As an individual, I'm all for second chances. He may never hear the end of it from his ex-constituents, but as far as I'm concerned, parting Governor Haley Barbour made a commendable gesture by extending second chances to an unpopular group.
To me, however, there's something distinctly unjust about dozens of convicted murderers, rapists and other violent criminals being let off the hook while thousands of Americans sit in prison for non-violent, relatively harmless drug charges. Yes, Governor Barbour pardoned a fair share for "possession of controlled substances", but in the larger national picture, there's just a touch of irony in the idea of violent criminals receiving better treatment under the law than recreational drug users.
The intent of the so-called "war on drugs" is understandable, but at the end of the day, the only thing marijuana users are really hurting are their own brain cell counts. This isn't necessarily something we want to encourage, but it's hardly worth the 12 million arrests that have occurred since the mid 1960's.
Worse yet, we have almost nothing to show for it. Americans who concede to having tried marijuana account for almost half of the population, and those who continue to smoke it make up about a tenth. Meanwhile, the biggest beneficiary from prohibition is the black market, making the drug war hugely counter-productive. Rather than putting sales into the hands of the safely regulated private market, we've spurred an entire industry that benefits mobs and corrupt dealers.
On the financial side, pouring billions of dollars per year into a failed effort is looking particularly absurd at a time when entitlements, defense spending, social services, and infrastructure projects are all on the chopping block. Is this really how we want to spend taxpayer dollars? Not to mention, the hemp industry that we're restraining has enormous economic potential.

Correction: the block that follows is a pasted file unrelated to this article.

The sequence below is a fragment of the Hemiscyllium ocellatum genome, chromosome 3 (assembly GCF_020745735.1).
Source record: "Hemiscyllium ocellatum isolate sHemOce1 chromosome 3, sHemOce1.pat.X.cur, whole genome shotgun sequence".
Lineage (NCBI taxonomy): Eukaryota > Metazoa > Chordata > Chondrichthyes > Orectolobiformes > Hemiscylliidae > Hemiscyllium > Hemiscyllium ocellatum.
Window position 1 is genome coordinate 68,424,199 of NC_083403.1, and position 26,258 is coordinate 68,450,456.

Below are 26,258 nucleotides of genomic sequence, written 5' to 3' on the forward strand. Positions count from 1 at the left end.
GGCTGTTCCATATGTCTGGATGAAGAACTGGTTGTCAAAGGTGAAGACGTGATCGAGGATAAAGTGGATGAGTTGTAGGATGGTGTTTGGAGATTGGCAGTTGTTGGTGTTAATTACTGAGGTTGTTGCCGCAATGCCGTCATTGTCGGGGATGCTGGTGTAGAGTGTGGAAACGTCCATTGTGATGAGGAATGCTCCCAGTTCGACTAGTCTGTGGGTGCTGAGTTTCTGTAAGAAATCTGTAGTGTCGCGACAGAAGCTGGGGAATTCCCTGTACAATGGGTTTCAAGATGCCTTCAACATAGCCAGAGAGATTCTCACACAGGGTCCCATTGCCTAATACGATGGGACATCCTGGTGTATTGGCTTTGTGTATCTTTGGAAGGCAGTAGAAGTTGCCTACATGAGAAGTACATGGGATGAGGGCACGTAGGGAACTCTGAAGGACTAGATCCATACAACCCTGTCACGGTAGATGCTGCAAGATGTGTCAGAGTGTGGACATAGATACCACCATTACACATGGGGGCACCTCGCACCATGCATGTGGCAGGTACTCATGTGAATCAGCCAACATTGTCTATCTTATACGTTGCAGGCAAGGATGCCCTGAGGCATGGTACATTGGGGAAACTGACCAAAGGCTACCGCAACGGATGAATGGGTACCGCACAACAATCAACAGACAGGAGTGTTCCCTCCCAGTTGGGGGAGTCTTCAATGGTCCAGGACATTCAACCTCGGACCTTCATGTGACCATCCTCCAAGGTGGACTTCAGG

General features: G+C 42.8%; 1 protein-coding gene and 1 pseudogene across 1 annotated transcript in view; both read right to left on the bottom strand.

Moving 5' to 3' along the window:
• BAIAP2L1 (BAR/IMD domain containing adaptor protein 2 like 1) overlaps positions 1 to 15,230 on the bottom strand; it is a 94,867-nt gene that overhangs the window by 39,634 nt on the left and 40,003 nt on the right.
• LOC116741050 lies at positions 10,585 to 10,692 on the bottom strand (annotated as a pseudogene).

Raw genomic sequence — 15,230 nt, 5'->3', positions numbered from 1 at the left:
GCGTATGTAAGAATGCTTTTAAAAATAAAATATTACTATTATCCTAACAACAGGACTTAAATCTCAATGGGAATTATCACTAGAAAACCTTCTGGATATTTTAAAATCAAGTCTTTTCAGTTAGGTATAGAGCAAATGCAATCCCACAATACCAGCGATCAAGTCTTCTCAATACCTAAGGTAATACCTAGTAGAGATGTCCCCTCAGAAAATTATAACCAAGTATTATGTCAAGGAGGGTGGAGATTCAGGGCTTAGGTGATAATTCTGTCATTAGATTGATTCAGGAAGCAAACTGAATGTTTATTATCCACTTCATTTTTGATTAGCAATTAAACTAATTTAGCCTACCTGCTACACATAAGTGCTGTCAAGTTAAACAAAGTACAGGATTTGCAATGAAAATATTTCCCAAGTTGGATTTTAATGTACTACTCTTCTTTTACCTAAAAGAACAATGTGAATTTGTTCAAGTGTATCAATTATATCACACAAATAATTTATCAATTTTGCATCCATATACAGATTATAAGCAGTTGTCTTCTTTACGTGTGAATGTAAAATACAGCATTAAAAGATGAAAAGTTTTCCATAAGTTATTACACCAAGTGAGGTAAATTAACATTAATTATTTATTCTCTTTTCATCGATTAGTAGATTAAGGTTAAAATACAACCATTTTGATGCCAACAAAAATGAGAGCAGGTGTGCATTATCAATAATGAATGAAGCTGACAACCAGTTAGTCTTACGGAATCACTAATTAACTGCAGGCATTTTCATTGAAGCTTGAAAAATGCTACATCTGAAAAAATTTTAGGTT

Then comes the more pressing question: would a world where people could legally consume certain narcotics - namely marijuana -- really be a better one? In short: yes. Marijuana use will continue with or without the drug war. By legalizing it, however, we'll be taking away the ammunition that the drug war has given to an illegal industry, tapping into a new source of tax revenue, saving billions of taxpayer dollars each year, and alleviating public law enforcement of a time-consuming burden.
For those still concerned with preventing substance consumption, legalizing it doesn't necessarily mean endorsing it. We can still use educational tools to discourage drug use. More importantly, moving the industry from the streets to the private market would protect the nation's youths, as substance could no longer be obtained by simply approaching a dealer who, of course, doesn't ask for identification.
While Mississippi watches its pardoning spree unfold, I'll have my fingers crossed that the state's newly freed citizens find prosperity in their new lives. Meanwhile, let's hope that the United States is moving closer to ending its imprisoning spree. It's time to take a smarter stance on the war on drugs by admitting that it's not worth fighting.